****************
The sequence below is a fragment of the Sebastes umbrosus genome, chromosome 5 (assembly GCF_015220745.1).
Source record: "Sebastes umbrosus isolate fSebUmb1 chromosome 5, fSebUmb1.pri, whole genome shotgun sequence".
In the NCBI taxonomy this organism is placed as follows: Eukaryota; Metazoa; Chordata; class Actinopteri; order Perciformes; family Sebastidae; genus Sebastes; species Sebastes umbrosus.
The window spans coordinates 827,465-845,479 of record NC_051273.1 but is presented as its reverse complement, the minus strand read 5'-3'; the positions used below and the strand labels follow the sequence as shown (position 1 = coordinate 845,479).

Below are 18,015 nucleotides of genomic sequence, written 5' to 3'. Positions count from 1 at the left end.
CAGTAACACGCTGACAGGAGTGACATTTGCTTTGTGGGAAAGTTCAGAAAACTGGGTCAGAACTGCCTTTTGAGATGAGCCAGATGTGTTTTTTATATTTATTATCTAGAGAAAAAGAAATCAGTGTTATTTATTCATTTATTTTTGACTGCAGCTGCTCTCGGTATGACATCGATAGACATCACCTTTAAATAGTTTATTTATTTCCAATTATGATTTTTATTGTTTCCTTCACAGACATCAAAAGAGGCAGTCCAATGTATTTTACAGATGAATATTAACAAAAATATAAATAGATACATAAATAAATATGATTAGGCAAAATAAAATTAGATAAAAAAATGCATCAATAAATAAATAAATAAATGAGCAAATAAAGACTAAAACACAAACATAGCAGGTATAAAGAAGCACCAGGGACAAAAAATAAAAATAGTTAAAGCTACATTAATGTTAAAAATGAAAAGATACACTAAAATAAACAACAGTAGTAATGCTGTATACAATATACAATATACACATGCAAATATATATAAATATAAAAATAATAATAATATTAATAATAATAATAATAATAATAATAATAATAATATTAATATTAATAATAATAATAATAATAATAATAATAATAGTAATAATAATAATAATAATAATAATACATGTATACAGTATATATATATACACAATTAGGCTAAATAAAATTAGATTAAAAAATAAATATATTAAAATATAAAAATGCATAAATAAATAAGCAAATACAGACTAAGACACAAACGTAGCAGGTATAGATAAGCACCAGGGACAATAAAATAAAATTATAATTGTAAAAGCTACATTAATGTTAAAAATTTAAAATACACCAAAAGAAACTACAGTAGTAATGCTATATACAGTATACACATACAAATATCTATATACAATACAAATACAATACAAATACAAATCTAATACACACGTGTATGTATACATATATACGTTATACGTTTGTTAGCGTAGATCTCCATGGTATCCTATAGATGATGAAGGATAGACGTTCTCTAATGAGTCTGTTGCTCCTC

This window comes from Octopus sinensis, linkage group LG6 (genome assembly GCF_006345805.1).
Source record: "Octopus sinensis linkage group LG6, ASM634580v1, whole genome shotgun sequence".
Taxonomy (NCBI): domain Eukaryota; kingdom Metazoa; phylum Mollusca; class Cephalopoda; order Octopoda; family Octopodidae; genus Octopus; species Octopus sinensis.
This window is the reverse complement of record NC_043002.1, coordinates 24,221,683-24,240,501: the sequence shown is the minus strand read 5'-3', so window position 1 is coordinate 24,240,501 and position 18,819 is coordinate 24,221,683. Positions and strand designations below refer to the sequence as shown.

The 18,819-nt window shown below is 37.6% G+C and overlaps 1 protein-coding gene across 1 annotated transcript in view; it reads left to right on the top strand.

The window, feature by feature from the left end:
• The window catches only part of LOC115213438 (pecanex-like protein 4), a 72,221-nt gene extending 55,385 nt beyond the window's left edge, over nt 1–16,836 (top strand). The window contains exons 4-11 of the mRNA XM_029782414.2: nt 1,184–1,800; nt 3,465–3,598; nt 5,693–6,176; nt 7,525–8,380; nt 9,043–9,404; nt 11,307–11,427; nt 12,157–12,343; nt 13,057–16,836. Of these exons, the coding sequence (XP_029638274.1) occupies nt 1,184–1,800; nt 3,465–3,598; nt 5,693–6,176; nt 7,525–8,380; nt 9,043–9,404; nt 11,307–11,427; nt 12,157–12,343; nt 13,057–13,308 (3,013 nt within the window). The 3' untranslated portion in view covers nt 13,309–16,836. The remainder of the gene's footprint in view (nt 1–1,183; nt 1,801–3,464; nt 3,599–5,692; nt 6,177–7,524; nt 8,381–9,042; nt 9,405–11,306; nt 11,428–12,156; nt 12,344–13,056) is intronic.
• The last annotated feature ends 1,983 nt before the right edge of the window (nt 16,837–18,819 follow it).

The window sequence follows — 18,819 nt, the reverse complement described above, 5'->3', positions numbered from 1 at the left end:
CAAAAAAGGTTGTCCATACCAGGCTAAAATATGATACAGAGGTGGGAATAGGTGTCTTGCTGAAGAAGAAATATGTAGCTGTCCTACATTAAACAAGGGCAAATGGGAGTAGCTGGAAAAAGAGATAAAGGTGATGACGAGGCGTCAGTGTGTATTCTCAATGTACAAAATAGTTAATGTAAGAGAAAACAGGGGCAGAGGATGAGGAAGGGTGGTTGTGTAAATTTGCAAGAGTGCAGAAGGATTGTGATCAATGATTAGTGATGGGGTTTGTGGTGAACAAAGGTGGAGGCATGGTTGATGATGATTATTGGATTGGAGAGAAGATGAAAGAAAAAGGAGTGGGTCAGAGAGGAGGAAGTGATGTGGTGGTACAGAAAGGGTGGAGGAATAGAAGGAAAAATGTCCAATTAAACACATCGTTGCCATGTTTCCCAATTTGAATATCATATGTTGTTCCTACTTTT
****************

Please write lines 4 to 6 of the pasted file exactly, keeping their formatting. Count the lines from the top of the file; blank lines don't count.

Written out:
The window spans coordinates 827,465-845,479 of record NC_051273.1 but is presented as its reverse complement, the minus strand read 5'-3'; the positions used below and the strand labels follow the sequence as shown (position 1 = coordinate 845,479).

Below are 18,015 nucleotides of genomic sequence, written 5' to 3'. Positions count from 1 at the left end.
CAGTAACACGCTGACAGGAGTGACATTTGCTTTGTGGGAAAGTTCAGAAAACTGGGTCAGAACTGCCTTTTGAGATGAGCCAGATGTGTTTTTTATATTTATTATCTAGAGAAAAAGAAATCAGTGTTATTTATTCATTTATTTTTGACTGCAGCTGCTCTCGGTATGACATCGATAGACATCACCTTTAAATAGTTTATTTATTTCCAATTATGATTTTTATTGTTTCCTTCACAGACATCAAAAGAGGCAGTCCAATGTATTTTACAGATGAATATTAACAAAAATATAAATAGATACATAAATAAATATGATTAGGCAAAATAAAATTAGATAAAAAAATGCATCAATAAATAAATAAATAAATGAGCAAATAAAGACTAAAACACAAACATAGCAGGTATAAAGAAGCACCAGGGACAAAAAATAAAAATAGTTAAAGCTACATTAATGTTAAAAATGAAAAGATACACTAAAATAAACAACAGTAGTAATGCTGTATACAATATACAATATACACATGCAAATATATATAAATATAAAAATAATAATAATATTAATAATAATAATAATAATAATAATAATAATAATATTAATATTAATAATAATAATAATAATAATAATAATAATAGTAATAATAATAATAATAATAATAATACATGTATACAGTATATATATATACACAATTAGGCTAAATAAAATTAGATTAAAAAATAAATATATTAAAATATAAAAATGCATAAATAAATAAGCAAATACAGACTAAGACACAAACGTAGCAGGTATAGATAAGCACCAGGGACAATAAAATAAAATTATAATTGTAAAAGCTACATTAATGTTAAAAATTTAAAATACACCAAAAGAAACTACAGTAGTAATGCTATATACAGTATACACATACAAATATCTATATACAATACAAATACAATACAAATACAAATCTAATACACACGTGTATGTATACATATATACGTTATACGTTTGTTAGCGTAGATCTCCATGGTATCCTATAGATGATGAAGGATAGACGTTCTCTAATGAGTCTGTTGCTCCTC